The gist: It can be difficult for doctors to tell whether a patient has malignant melanoma or simply a benign mole. A test called myPath Melanoma uses molecular testing to help clarify whether or not a person has melanoma. Researchers recently finished a study to look at the effectiveness of the test. They found that doctors who used MyPath Melanoma had 43% fewer cases of indecision, and changed their mind about treatment recommendations 49% of the time.
“Myriad Genetics, Inc. (Nasdaq:MYGN) today presented results from a prospective clinical utility study of its Myriad myPath Melanoma test at the 2014 American Society of Dermatopathology (ASDP) annual meeting in Chicago, Ill. Myriad myPath Melanoma is a genetic test that differentiates malignant melanoma from benign skin lesions across all major melanoma subtypes. Key findings of this clinical utility study included a 43 percent reduction in indeterminate diagnoses and a 49 percent change in physicians’ treatment recommendations for patients.
” ‘These findings demonstrate the power of Myriad myPath Melanoma to improve patient care through more definitive diagnoses of skin lesions, particularly in these difficult-to-call cases,’ said Loren Clarke, M.D., vice president of Medical Affairs at Myriad Genetic Laboratories. ‘Importantly, the number of indeterminate cases was significantly reduced, which means less uncertainty for more patients and physicians, and may lead to less overtreatment in these cases.’ ”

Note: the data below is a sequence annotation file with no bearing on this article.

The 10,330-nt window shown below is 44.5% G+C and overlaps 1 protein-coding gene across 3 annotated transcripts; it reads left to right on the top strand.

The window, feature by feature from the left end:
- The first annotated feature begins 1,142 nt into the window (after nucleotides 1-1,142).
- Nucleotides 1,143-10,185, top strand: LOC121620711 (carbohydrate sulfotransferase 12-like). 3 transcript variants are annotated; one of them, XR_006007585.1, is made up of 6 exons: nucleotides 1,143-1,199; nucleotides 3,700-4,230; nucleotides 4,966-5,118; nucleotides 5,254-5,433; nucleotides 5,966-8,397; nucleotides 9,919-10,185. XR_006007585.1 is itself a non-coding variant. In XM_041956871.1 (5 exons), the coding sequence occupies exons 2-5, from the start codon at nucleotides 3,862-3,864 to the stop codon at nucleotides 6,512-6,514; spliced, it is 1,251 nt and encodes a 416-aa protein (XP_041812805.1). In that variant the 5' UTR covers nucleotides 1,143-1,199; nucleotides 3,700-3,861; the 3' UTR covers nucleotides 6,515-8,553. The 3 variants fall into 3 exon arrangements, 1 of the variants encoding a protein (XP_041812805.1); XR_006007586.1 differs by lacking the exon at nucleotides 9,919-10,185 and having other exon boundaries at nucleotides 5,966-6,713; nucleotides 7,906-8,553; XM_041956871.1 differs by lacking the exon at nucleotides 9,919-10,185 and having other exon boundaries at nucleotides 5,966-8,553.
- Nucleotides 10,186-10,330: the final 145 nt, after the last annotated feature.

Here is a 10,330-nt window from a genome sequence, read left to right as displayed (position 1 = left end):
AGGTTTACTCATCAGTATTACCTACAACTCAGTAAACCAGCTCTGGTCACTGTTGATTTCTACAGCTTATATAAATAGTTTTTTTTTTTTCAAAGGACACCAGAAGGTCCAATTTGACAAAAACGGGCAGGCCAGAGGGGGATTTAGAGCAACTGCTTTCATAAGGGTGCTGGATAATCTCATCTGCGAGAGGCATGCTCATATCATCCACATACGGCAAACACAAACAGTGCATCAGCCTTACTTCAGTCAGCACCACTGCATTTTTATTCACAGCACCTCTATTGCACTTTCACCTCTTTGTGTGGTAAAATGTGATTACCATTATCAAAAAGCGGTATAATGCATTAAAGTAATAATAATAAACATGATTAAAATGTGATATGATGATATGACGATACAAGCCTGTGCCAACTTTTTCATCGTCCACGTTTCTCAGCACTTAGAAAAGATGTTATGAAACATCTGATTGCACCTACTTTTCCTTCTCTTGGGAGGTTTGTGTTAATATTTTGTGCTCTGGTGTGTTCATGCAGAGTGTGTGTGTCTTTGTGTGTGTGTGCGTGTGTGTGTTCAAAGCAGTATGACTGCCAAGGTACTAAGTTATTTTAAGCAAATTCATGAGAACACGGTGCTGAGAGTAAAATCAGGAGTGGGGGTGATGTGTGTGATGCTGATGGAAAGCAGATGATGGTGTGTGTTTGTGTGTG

“The study evaluated the impact of the Myriad myPath Melanoma diagnostic test on dermatopathologists’ diagnoses and intended treatment recommendations for 218 patients with pigmented skin lesions that were considered difficult to diagnose. The dermatopathologists recorded their diagnoses and treatment plans before and after receiving the myPath Melanoma test results.”